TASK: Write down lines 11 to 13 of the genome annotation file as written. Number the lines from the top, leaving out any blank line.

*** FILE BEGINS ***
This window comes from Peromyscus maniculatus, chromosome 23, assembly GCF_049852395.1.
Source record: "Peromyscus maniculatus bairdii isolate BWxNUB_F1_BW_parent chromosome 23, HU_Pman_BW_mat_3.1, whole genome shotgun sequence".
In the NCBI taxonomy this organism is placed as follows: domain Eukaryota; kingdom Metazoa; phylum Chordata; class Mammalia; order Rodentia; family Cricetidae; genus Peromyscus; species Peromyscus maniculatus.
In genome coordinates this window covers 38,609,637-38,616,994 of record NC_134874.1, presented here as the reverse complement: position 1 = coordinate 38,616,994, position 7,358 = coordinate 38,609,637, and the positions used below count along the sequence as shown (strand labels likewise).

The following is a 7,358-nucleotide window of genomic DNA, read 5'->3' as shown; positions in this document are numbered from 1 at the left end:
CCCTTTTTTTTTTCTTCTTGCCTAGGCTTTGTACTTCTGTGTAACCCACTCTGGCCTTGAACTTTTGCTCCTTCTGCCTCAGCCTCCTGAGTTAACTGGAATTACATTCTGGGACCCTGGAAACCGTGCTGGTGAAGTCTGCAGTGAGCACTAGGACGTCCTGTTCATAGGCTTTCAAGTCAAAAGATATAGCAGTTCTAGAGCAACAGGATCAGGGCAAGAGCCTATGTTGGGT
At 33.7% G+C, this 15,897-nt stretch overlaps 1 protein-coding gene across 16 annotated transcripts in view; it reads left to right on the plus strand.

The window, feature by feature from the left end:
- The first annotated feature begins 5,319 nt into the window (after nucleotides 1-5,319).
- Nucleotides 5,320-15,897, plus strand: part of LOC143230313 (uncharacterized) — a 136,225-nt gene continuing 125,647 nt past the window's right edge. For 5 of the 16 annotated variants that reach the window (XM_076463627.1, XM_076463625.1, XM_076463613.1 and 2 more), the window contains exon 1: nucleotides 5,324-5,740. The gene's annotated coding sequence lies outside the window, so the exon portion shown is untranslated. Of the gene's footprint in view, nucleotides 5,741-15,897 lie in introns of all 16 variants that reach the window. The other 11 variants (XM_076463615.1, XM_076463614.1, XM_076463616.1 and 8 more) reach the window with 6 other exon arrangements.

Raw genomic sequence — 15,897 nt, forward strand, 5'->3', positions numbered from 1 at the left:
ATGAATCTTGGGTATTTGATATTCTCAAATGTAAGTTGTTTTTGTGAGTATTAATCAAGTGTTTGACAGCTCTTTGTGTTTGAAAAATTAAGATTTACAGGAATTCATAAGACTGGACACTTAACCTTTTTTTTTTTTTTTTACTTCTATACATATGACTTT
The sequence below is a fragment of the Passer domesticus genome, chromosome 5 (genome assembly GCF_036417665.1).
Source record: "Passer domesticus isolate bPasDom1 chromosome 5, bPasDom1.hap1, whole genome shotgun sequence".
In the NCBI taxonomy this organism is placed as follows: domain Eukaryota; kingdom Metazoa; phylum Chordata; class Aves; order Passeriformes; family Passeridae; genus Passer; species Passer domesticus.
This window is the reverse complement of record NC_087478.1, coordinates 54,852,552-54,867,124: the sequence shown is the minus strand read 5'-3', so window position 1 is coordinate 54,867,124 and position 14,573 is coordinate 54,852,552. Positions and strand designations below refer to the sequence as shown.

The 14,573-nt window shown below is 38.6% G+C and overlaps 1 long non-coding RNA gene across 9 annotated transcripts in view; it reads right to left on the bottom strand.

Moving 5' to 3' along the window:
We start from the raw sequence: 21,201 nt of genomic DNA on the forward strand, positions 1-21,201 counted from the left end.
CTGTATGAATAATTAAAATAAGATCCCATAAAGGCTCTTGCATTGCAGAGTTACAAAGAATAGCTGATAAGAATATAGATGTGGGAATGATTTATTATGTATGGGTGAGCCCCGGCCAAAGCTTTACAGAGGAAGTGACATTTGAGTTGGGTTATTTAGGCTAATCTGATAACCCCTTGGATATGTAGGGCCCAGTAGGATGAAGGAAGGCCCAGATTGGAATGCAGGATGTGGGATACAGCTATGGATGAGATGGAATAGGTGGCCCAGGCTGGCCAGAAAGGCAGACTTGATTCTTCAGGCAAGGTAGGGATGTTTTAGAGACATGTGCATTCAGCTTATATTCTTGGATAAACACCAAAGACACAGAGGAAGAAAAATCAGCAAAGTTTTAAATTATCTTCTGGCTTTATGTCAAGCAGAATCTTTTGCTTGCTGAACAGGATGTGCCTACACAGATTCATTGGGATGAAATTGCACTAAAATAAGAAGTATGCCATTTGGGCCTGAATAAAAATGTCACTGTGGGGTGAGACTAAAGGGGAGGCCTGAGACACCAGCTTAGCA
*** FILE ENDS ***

Raw genomic sequence — 15,897 nt, forward strand, 5'->3', positions numbered from 1 at the left:
ATGAATCTTGGGTATTTGATATTCTCAAATGTAAGTTGTTTTTGTGAGTATTAATCAAGTGTTTGACAGCTCTTTGTGTTTGAAAAATTAAGATTTACAGGAATTCATAAGACTGGACACTTAACCTTTTTTTTTTTTTTTTACTTCTATACATATGACTTT
The sequence below is a fragment of the Passer domesticus genome, chromosome 5 (genome assembly GCF_036417665.1).